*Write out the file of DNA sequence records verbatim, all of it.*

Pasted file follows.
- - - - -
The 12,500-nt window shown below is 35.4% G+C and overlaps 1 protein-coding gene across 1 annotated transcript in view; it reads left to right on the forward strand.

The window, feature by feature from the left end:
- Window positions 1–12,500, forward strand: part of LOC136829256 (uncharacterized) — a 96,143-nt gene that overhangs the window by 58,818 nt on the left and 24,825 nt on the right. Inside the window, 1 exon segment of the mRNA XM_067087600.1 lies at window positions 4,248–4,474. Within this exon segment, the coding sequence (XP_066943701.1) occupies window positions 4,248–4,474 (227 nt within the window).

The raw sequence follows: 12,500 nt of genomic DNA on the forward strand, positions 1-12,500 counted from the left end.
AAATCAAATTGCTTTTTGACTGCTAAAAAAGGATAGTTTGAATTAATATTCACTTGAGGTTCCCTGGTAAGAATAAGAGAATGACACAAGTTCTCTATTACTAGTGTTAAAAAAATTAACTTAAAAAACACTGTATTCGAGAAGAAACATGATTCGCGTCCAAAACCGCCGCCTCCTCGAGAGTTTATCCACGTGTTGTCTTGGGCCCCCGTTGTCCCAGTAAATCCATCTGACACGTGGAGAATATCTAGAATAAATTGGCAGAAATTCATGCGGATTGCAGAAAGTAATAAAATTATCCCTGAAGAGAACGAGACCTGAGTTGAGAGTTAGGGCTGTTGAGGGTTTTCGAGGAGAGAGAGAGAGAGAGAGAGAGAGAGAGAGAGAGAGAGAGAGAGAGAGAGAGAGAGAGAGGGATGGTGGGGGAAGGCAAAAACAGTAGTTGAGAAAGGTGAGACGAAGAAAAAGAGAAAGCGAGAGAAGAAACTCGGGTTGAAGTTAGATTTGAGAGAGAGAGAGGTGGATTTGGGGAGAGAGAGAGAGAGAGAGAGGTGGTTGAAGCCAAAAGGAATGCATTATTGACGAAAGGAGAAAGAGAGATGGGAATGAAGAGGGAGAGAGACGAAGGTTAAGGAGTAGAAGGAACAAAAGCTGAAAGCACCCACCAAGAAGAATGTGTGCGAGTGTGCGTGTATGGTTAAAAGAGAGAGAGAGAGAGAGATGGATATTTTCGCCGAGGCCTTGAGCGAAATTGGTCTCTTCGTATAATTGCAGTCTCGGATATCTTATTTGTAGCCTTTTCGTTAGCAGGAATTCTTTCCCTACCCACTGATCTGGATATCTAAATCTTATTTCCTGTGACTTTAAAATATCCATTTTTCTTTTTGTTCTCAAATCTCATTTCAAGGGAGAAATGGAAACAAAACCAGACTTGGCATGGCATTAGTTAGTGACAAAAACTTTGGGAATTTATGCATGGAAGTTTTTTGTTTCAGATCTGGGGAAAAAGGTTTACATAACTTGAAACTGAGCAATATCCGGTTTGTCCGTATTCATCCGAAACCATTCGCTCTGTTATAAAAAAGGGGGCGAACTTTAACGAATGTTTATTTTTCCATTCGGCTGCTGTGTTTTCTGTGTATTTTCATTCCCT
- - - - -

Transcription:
The 12,500-nt window shown below is 35.4% G+C and overlaps 1 protein-coding gene across 1 annotated transcript in view; it reads left to right on the forward strand.

The window, feature by feature from the left end:
- Window positions 1–12,500, forward strand: part of LOC136829256 (uncharacterized) — a 96,143-nt gene that overhangs the window by 58,818 nt on the left and 24,825 nt on the right. Inside the window, 1 exon segment of the mRNA XM_067087600.1 lies at window positions 4,248–4,474. Within this exon segment, the coding sequence (XP_066943701.1) occupies window positions 4,248–4,474 (227 nt within the window).

The raw sequence follows: 12,500 nt of genomic DNA on the forward strand, positions 1-12,500 counted from the left end.
AAATCAAATTGCTTTTTGACTGCTAAAAAAGGATAGTTTGAATTAATATTCACTTGAGGTTCCCTGGTAAGAATAAGAGAATGACACAAGTTCTCTATTACTAGTGTTAAAAAAATTAACTTAAAAAACACTGTATTCGAGAAGAAACATGATTCGCGTCCAAAACCGCCGCCTCCTCGAGAGTTTATCCACGTGTTGTCTTGGGCCCCCGTTGTCCCAGTAAATCCATCTGACACGTGGAGAATATCTAGAATAAATTGGCAGAAATTCATGCGGATTGCAGAAAGTAATAAAATTATCCCTGAAGAGAACGAGACCTGAGTTGAGAGTTAGGGCTGTTGAGGGTTTTCGAGGAGAGAGAGAGAGAGAGAGAGAGAGAGAGAGAGAGAGAGAGAGAGAGAGAGAGAGAGAGAGGGATGGTGGGGGAAGGCAAAAACAGTAGTTGAGAAAGGTGAGACGAAGAAAAAGAGAAAGCGAGAGAAGAAACTCGGGTTGAAGTTAGATTTGAGAGAGAGAGAGGTGGATTTGGGGAGAGAGAGAGAGAGAGAGAGGTGGTTGAAGCCAAAAGGAATGCATTATTGACGAAAGGAGAAAGAGAGATGGGAATGAAGAGGGAGAGAGACGAAGGTTAAGGAGTAGAAGGAACAAAAGCTGAAAGCACCCACCAAGAAGAATGTGTGCGAGTGTGCGTGTATGGTTAAAAGAGAGAGAGAGAGAGAGATGGATATTTTCGCCGAGGCCTTGAGCGAAATTGGTCTCTTCGTATAATTGCAGTCTCGGATATCTTATTTGTAGCCTTTTCGTTAGCAGGAATTCTTTCCCTACCCACTGATCTGGATATCTAAATCTTATTTCCTGTGACTTTAAAATATCCATTTTTCTTTTTGTTCTCAAATCTCATTTCAAGGGAGAAATGGAAACAAAACCAGACTTGGCATGGCATTAGTTAGTGACAAAAACTTTGGGAATTTATGCATGGAAGTTTTTTGTTTCAGATCTGGGGAAAAAGGTTTACATAACTTGAAACTGAGCAATATCCGGTTTGTCCGTATTCATCCGAAACCATTCGCTCTGTTATAAAAAAGGGGGCGAACTTTAACGAATGTTTATTTTTCCATTCGGCTGCTGTGTTTTCTGTGTATTTTCATTCCCT